As I sat among my club mates enjoying a cold beer, someone mentioned this could be a national record. I didn’t believe that at the time, as I didn’t think it was a particularly fast day nor had I pushed particularly hard. Craig, who flew 769km that day in his ASW17, also said that while in his view it was a good day, it wasn’t that good.

Anyway, I thought I’d better check the GFA list of Australian records and I was very surprised when I saw that the previous 1,000km speed record for the FAI triangle in a 15m glider stood at 120km/h, achieved by Greg Beecroft in a LS8 many years before. So I put in a claim for the 1,000km diploma and the speed record in 15m class for the 1,000km FAI triangle.


Thanks to GFA’s all-electronic system, I had confirmation within a few days that I had successfully achieved both claimed performances – and all of that, except for a short section north of Echuca, south of the river Murray in Victoria.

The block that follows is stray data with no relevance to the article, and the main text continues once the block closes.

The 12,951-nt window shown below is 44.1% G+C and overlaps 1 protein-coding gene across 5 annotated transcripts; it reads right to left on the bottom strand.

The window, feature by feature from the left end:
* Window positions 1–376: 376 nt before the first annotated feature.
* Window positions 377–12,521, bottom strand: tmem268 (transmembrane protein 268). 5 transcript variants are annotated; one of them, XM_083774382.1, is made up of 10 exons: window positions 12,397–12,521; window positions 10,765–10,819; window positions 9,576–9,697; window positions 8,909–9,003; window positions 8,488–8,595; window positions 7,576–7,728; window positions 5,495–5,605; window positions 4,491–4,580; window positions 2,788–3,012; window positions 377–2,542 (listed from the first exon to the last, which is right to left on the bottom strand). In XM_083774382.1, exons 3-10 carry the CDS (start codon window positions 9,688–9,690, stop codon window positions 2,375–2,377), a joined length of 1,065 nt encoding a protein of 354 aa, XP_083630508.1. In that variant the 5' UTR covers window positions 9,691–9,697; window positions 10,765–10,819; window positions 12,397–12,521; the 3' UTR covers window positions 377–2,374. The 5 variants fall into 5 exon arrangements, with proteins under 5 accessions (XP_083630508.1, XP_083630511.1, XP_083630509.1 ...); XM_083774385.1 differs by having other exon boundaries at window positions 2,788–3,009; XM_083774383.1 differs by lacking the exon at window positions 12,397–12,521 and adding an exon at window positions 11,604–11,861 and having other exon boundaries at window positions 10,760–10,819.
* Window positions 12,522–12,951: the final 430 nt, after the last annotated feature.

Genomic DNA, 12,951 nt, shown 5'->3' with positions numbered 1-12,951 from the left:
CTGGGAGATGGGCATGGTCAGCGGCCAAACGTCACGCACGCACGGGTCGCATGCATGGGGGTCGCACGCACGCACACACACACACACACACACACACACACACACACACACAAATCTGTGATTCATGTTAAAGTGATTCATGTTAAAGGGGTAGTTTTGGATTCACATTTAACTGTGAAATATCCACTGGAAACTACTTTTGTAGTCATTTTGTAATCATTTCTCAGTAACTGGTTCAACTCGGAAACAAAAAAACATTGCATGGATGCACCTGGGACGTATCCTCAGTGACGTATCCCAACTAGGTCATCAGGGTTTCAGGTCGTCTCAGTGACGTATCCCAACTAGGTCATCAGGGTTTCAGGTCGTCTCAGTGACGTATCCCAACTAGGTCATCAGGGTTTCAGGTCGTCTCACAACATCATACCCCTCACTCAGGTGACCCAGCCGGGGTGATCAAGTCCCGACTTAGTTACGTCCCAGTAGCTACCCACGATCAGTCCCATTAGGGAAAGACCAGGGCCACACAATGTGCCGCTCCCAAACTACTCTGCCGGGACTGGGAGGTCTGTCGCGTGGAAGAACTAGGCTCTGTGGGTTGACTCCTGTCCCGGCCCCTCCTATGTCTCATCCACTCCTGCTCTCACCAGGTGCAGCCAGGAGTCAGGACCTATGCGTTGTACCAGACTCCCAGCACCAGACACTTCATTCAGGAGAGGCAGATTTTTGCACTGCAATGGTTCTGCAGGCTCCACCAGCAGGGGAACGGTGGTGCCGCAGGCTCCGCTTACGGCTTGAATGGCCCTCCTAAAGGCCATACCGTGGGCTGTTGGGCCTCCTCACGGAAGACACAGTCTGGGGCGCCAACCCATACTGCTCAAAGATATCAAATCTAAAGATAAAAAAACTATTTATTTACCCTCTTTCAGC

No doubt we will continue to explore the west of our state more often now out of Benalla than we have in the past. With or without border closures, the countryside there is far less scary when you get lower than the Hay Plains. My next big challenge in long-distance gliding might now be 1,000km with a significant proportion of the flight over the picturesque mountain landscapes of the Australian Alps – although, it looks much scarier there when you get low than the Hay Plains. Maybe I should re-consider that idea…